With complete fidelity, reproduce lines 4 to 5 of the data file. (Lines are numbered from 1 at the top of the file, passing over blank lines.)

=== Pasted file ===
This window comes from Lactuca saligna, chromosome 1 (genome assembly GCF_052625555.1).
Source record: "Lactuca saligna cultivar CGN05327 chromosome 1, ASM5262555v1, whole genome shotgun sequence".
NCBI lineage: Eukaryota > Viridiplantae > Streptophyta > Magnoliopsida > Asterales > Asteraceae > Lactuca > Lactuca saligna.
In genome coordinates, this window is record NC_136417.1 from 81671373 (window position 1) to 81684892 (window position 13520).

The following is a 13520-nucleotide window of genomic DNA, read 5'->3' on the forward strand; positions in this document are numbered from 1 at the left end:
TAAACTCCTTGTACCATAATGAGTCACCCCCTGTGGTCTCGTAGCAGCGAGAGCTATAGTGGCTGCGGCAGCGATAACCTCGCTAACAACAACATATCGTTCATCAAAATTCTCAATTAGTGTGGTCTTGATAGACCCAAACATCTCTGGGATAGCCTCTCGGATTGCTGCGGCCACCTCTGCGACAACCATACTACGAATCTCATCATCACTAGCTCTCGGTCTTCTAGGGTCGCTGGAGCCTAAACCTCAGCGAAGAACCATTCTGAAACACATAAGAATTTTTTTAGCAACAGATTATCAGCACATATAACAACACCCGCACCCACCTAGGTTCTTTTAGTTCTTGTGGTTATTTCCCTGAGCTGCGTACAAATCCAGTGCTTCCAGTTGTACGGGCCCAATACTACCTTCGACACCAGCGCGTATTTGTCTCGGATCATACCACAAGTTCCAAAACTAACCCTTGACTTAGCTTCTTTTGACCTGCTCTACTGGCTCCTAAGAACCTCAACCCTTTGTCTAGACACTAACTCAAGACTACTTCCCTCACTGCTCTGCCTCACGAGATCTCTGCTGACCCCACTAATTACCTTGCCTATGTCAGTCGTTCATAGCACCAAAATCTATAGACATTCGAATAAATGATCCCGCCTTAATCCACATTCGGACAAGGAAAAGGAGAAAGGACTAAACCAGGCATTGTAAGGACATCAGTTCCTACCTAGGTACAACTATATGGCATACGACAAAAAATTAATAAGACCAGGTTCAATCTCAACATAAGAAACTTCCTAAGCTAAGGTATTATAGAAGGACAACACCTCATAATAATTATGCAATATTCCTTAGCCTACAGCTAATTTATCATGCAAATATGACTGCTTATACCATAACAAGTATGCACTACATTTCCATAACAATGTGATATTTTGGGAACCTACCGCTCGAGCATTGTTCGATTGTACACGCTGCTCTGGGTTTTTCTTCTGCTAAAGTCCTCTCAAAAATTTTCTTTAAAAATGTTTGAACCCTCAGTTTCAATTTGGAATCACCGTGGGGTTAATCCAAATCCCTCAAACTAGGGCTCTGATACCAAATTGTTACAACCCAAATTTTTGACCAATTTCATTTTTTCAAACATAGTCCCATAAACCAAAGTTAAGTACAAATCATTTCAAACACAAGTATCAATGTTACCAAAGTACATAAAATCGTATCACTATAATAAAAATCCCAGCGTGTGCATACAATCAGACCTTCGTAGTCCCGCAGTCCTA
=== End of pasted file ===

In genome coordinates, this window is record NC_136417.1 from 81671373 (window position 1) to 81684892 (window position 13520).

The following is a 13520-nucleotide window of genomic DNA, read 5'->3' on the forward strand; positions in this document are numbered from 1 at the left end: